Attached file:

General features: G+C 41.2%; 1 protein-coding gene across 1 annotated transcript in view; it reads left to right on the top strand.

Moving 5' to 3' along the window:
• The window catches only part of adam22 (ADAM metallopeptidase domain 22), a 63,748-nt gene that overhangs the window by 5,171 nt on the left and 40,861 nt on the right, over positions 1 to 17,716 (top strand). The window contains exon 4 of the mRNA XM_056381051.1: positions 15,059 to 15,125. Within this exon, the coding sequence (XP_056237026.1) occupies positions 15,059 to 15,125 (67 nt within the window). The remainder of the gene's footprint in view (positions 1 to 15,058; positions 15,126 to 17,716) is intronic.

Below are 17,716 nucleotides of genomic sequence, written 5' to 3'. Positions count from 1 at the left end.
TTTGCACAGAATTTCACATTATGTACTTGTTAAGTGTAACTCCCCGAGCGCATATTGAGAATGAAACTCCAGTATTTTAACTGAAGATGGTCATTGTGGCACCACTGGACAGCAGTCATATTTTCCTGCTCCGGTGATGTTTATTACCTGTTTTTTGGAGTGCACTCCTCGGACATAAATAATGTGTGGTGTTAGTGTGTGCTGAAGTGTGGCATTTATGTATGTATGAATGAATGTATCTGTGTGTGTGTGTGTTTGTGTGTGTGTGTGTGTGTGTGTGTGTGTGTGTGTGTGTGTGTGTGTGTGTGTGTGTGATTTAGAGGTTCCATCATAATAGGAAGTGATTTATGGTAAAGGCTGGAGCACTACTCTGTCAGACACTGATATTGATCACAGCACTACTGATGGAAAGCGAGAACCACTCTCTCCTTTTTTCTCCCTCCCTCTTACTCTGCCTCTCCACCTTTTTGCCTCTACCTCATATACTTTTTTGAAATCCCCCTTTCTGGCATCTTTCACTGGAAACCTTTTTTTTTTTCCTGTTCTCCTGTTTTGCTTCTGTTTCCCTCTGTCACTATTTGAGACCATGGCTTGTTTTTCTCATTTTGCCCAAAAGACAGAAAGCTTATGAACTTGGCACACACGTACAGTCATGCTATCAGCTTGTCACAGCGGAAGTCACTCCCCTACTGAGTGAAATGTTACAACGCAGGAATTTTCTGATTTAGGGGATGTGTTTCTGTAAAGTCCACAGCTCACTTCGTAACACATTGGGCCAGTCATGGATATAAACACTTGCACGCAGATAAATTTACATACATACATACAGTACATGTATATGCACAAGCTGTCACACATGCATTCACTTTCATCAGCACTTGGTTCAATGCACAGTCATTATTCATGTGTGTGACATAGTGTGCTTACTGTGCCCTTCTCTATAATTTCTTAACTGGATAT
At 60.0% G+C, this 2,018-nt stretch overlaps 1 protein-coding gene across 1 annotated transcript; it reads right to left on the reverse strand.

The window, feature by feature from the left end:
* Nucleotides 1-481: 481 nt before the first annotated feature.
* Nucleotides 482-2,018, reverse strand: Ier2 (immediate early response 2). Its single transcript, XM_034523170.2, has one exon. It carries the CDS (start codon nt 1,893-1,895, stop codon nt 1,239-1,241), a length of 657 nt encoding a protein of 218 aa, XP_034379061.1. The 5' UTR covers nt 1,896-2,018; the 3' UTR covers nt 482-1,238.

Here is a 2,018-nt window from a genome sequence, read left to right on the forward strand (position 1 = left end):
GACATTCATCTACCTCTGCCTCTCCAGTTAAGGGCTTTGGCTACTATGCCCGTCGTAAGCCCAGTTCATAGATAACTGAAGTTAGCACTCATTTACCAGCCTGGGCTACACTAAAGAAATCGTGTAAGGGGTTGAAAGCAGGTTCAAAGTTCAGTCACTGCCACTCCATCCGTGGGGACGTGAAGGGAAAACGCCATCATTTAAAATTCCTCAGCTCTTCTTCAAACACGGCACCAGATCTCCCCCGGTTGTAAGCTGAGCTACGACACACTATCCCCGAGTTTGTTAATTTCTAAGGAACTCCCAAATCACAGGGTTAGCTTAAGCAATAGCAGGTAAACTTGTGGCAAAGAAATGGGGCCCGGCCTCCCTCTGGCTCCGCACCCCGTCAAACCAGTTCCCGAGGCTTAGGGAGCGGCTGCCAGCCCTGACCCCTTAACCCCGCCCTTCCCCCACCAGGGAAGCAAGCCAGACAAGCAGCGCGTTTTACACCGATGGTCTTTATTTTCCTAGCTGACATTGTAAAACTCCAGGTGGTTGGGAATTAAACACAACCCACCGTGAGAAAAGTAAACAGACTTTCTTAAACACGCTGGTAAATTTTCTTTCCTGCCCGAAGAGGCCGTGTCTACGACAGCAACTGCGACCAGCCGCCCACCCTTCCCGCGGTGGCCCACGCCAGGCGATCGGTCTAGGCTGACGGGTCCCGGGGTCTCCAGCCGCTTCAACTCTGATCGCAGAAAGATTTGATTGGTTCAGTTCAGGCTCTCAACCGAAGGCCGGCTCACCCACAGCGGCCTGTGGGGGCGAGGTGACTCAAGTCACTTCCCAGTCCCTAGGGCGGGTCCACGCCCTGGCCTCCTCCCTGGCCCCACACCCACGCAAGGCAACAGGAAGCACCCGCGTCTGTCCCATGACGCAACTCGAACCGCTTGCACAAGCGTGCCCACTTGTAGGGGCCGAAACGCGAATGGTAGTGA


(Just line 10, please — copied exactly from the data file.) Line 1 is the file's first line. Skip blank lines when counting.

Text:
Here is a 2,018-nt window from a genome sequence, read left to right on the forward strand (position 1 = left end):